Album Review: The Drums – The Drums

By on Thursday, 24th June 2010 at 12:00 pm

The Drums are undoubtedly one of the hottest acts to spring from 2010. Hailing from Brooklyn, New York, the four piece have spent the last few months making waves with their aptly beachy sounds, dropping hit after hit onto the nation’s ears. This month finally brought about the release of the band’s self-titled debut album, but the question on everyone’s whistling lips is whether the quartet’s sugary surf managed to hold up amid the big LP?

If this album was to manifest itself into physical emotion – it would be an explosion of lovesickness, experienced on a sticky, sunny afternoon. In a way, The Drums remind me of The Ramones with their ability to make frivolous pop with guitars – yet beneath the pointy riffs and clapping drums, are clean cut lyrics fit for ‘Jacqui’ pins up ala Bay City Rollers.

Let’s name check the singles – we’ve all heard them. And they’re bloomin’ brilliant, with their spiralling licks, speedy drums and Beach Boy falsetto. From album opener – the smashing track of longing that is ‘Best Friend’, to the whistling pop scotch, ‘Wipeout’ riffs of ‘Let’s Go Surfing’, to the tumbling guitar of commitment anthem that is ‘Forever and Ever Amen’ – The Drums are maestros at making sunny slices of sounds which are made for hot afternoons when the sky is blue – and so are our hearts.

Certainly, The Drums’ music has an undoubted air of vintage to it. ‘Book of Stories’ is Pet Sounds-esque with it’s twisty surf riff and floaty harmonies of “I don’t wanna dance anymore, I don’t wanna sing anymore”. Further highlights include the sparkly, Animal Collective-stylin ‘The Future’, and the wonderfully weary psychedelic ballad ‘Down by the Water’. Compromising of thudding bass lines and echoing Smiths drums – the hazy vocals are mushy love candy – “If you fall asleep, down by the water, baby I’ll carry you all the way home”.

One clear influence on The Drums are those favourite Mancs of ours, Joy Division. ‘It Will All End in Tears’ sees The Drums giving this influence a pretty successful airing, with it’s pounding, Hooky-styling bass line, and reverb drums. The buzzing ‘Me and the Moon’ protrudes with a similarly Factory Record vibe with it’s raw, buzzing underbelly.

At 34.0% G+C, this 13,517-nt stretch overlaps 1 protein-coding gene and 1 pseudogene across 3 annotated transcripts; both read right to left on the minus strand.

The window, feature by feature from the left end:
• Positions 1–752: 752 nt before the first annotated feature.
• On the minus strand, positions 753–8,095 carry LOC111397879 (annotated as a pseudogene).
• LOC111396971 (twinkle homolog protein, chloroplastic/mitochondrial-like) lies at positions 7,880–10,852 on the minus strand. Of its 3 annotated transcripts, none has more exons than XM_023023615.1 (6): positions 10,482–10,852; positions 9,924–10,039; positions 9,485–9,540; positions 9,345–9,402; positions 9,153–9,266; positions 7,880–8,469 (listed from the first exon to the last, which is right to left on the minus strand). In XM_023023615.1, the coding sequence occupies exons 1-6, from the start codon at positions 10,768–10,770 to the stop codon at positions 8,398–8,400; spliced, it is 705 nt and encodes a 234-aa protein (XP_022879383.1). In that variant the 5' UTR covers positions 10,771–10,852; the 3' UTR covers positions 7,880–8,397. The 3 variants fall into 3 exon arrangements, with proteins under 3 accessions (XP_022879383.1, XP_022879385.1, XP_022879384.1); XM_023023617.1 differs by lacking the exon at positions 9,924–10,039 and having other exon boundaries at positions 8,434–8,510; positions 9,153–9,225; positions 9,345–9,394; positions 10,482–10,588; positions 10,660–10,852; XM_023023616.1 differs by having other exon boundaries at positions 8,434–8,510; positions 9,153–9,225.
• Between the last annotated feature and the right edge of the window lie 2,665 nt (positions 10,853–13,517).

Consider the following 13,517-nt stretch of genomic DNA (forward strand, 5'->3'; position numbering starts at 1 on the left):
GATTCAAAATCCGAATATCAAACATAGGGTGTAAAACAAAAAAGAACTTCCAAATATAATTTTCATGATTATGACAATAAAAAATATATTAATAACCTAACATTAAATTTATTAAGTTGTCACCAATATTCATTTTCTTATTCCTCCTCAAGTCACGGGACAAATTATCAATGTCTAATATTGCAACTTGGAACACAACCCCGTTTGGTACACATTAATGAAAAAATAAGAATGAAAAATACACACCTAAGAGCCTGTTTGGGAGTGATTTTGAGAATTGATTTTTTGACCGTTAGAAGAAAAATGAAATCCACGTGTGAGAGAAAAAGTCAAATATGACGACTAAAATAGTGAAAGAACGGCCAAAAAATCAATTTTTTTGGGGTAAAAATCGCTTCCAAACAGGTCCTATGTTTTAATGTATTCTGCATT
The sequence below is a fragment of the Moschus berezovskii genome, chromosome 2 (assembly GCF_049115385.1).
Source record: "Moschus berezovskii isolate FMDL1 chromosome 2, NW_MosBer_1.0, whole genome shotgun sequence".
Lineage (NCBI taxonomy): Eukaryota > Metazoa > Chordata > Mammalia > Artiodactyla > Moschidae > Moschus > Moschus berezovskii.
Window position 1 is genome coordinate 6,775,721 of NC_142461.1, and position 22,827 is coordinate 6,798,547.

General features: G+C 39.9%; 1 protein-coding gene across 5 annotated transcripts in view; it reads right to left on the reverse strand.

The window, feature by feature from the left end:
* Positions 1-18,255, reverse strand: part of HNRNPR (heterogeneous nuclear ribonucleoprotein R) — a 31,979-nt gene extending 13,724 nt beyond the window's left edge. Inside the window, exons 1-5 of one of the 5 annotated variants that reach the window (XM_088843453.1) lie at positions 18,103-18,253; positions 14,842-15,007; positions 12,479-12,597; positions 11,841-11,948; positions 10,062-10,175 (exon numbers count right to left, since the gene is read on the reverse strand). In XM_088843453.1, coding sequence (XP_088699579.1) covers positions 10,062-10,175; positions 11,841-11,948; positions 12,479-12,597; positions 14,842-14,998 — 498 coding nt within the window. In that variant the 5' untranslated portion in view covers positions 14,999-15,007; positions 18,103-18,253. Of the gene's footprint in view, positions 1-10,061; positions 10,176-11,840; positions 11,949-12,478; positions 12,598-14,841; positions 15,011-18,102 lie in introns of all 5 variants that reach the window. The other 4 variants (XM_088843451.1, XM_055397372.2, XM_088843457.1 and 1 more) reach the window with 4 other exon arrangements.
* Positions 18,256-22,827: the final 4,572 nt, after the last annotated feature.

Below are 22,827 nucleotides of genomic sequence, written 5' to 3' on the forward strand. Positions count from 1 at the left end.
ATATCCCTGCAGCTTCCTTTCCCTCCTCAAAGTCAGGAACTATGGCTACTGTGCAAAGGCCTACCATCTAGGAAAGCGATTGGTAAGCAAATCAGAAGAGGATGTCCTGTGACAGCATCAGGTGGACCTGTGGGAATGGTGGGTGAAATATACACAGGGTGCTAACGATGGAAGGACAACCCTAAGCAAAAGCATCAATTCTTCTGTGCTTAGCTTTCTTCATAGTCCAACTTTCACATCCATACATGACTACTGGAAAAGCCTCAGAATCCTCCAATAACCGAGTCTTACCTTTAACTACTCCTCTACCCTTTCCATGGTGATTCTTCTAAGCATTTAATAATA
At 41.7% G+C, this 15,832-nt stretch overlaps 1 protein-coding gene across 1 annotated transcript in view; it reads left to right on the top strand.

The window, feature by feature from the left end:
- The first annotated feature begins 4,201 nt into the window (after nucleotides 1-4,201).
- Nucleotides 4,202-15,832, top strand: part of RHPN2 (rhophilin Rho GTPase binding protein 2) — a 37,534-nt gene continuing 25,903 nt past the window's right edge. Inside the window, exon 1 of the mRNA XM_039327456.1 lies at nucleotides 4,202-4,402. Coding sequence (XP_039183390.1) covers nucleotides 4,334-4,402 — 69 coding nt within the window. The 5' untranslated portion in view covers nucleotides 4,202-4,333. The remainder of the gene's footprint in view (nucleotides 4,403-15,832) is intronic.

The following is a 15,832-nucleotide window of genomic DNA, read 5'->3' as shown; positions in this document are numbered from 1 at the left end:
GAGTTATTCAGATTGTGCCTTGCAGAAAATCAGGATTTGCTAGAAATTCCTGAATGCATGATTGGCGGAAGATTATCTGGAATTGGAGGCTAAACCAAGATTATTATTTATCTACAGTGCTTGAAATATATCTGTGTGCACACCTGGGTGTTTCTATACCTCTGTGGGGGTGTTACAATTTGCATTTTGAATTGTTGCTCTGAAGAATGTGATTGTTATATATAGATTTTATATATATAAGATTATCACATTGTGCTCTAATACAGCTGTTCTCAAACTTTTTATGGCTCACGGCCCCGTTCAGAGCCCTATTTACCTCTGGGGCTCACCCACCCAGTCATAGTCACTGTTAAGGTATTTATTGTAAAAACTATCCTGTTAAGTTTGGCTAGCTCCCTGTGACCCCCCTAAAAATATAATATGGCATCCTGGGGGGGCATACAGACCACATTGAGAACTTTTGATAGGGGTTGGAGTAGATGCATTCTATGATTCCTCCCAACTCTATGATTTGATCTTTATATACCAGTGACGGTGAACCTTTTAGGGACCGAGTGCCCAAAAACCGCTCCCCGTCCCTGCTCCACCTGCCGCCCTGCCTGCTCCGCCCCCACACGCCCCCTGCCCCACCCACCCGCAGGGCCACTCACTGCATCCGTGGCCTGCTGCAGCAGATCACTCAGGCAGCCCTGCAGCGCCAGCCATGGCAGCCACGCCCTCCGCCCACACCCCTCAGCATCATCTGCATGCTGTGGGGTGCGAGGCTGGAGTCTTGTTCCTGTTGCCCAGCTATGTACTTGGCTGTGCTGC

Regrettably, though, front man Jonathon Pierce’s sighs of woe and skippy “ooohs” do begin to run out of steam after a while. Take the intriguingly Cure-esque, ‘I Need Fun in my Life’. This is all The Drums trademark playful hooks regurgitated beyond enjoyment. Additionally, ‘Skippin’ Town’ pretty much sounds like ‘Let’s Go Surfing’ remodelled.

Not to end on a downer, though. The Drums are a bundle of fun and so is their debut album. They have themselves a formula, and they stick to it strongly. The album’s sound doesn’t waver all that much and there isn’t any spectacular twists or turns waiting to be discovered here. But it doesn’t really matter, as there is something incredibly endearing about the quartet’s super cute guitar pop – which is not completely free of sinister post-punk backbones! Indeed, The Drums certainly know how to make a tune, but I wouldn’t go as far as to say this album is completely free of fillers. But hey so what – it’s hot and it’s sunny, so go buy this album, head to the beach, stick it on and let this soundtrack your Summer – as that’s exactly what this band will be for a lot of us this 2010.

You can order The Drums’ album from Amazon for £7.99 now.

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[…] favourites of 2010, from finishing 9th in our “10 from 2010″ poll, to having one of our favourite albums of the summer, there seems no stopping this quartet.Taking things down slow for a bit, enjoy this track from […]

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